Greenpeace activists drop boulders into the North Sea to stop illegal fishing
The group alleged that the trawlers that frequent the area are hiding destructive fishing by illegally switching off their automatic tracking systems.
Trawling is a method of fishing that involves pulling a fishing net through the water behind one or more boats. Trawl gear affects the environment in both direct and indirect ways. Direct effects include scraping and ploughing of the substrate, sediment resuspension, destruction of benthos, and dumping of processing waste. Indirect effects include post‐fishing mortality and long‐term trawl‐induced changes to the benthos.
The group has increasingly asserted that the almost three-tonne granite rocks that the environmental group has been dropping into the waters are meant only to thwart off incoming trawlers and would not harm the biodiversity of the region.
Any bottom trawlers trying to fish over the boulders will get their gear snagged and ruined on the rocks, though passing marine traffic will not be affected.
Fishing leaders responded angrily and even went to great lengths to accuse the group of putting fishermen at risk and doing more damage to marine habitats than their trawlers do.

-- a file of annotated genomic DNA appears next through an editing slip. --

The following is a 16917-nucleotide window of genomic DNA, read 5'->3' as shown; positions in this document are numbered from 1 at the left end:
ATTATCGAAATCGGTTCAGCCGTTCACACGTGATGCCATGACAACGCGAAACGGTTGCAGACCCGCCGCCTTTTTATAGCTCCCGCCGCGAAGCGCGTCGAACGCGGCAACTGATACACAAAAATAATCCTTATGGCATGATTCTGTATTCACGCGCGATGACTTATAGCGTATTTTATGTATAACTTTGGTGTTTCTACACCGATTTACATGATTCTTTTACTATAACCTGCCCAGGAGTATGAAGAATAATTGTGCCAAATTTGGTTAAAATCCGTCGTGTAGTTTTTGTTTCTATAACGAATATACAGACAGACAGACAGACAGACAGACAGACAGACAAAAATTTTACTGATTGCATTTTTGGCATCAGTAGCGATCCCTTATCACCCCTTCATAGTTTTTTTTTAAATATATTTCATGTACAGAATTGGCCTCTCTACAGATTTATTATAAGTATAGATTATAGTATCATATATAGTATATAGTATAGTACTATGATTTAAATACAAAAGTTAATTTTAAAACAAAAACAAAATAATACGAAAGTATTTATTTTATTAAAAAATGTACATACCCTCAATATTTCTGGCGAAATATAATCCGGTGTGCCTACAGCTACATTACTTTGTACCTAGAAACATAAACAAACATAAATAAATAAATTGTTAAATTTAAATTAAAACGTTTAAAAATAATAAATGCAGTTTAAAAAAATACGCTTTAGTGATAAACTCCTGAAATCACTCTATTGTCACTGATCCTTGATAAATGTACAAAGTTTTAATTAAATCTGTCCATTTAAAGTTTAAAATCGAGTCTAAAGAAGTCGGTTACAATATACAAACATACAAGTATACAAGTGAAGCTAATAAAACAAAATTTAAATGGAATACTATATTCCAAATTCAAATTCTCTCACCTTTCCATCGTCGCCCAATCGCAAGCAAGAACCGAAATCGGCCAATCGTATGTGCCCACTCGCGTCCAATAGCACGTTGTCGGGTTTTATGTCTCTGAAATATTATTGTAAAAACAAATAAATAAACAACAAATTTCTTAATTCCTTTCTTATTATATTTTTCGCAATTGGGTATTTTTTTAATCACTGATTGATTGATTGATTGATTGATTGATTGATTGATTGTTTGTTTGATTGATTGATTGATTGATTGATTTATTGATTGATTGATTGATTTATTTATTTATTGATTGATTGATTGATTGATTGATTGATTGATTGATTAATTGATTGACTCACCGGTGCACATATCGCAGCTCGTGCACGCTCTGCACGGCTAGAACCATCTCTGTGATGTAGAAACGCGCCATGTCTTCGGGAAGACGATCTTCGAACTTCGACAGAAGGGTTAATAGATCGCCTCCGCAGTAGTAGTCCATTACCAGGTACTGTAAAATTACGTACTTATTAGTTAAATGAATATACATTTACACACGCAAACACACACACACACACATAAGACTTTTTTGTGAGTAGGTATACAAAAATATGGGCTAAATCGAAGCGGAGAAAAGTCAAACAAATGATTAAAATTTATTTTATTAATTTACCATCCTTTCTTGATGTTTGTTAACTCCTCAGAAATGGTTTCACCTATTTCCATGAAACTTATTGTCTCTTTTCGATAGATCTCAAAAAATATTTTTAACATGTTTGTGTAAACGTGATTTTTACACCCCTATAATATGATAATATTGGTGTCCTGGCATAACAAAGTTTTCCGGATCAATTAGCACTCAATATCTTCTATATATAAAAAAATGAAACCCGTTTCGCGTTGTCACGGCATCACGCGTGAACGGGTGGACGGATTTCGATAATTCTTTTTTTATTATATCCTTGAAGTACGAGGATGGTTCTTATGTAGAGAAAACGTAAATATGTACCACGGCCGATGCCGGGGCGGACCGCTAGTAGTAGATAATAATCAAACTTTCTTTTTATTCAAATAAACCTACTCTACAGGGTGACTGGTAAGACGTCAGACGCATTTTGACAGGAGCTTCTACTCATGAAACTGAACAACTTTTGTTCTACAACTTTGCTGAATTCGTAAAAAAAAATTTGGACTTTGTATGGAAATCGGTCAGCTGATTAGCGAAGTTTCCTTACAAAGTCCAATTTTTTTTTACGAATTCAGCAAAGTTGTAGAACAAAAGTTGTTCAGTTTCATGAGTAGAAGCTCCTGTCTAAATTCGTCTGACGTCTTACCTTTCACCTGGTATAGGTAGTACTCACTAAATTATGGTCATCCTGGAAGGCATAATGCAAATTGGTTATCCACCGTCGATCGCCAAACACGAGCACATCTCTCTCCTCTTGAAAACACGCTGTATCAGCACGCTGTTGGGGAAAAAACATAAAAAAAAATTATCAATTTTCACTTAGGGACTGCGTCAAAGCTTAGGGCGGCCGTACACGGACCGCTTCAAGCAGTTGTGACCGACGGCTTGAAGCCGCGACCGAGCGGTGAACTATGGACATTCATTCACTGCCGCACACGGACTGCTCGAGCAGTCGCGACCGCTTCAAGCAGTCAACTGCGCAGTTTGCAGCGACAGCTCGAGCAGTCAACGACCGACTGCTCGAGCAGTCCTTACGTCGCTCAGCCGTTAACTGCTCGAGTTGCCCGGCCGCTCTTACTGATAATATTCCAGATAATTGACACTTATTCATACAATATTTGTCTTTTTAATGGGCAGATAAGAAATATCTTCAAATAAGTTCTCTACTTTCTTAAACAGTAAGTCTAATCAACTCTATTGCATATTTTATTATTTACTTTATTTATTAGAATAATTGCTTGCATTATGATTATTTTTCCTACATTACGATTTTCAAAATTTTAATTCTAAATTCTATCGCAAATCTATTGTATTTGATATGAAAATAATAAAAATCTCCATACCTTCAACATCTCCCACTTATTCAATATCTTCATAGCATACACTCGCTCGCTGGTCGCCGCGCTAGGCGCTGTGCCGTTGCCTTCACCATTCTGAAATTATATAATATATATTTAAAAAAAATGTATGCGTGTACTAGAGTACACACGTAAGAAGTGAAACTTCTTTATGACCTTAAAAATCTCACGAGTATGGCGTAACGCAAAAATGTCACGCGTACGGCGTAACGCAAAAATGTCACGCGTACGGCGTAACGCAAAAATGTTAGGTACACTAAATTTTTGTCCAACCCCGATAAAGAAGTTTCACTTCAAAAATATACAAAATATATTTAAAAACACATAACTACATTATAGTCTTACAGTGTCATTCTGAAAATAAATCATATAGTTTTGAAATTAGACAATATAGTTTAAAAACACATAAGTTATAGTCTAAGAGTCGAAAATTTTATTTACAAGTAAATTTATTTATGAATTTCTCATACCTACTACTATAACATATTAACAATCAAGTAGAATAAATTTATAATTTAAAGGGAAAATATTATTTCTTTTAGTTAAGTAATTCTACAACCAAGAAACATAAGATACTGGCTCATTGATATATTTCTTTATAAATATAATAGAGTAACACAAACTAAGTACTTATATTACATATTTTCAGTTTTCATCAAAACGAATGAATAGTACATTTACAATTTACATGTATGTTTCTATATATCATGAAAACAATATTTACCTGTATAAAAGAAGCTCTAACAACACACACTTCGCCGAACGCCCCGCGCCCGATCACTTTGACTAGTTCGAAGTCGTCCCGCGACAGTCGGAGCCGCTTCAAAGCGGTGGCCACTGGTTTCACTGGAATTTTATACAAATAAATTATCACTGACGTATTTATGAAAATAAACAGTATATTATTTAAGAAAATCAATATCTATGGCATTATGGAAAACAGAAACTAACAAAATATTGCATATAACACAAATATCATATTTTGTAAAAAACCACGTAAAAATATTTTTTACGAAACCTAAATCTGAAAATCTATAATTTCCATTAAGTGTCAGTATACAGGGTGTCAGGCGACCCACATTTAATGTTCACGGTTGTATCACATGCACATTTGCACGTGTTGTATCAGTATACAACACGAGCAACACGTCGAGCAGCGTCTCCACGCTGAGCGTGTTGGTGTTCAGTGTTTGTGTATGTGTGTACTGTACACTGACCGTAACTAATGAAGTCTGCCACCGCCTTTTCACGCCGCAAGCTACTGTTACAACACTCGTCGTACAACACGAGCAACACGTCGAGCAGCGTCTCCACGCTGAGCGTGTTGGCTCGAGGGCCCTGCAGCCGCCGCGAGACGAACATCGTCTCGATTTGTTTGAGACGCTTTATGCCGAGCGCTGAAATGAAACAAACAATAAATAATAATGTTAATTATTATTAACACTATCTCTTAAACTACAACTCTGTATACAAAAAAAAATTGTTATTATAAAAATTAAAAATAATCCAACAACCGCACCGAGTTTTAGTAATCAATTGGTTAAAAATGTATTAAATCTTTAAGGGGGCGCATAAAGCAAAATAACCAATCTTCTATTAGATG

Greenpeace has said that they used their flagship ESPERANZAfor this purpose, assuring that the governmental bodies had been informed firsthand of the drop zones so that trawlers voluntarily avoided it.
View the historical track of sailing ship ESPERANZA in the North Sea area. Sign up to FleetMon.com to use our huge vessel tracking database for even more maritime insights.
Even though it is legal to fish in the conservation zone, called the Dogger Bank located about 100km off the east coast of England, Greenpeace said that the government had failed to protect the environment from fishing trawlers who voluntarily switch off their tracking devices whilst in the region.
As a result, an underwater barrier that closes almost 50 square miles of Dogger Bank from bottom trawling has been created by the environmental group.
However, this tactic of dropping granite boulders into the ocean floor is not new to Greenpeace. In August this year, the group had followed the same process into the Adlergrund Marine Reserve, east of Rügen, an island in the German Baltic Sea to stop illegal fishing. The group had claimed that the German government had not protected the area from fishing activity, leading the Baltic ecosystem to systemic destruction.
Posted in General by Ankur Kundu on Sep 29, 2020 at 06:15.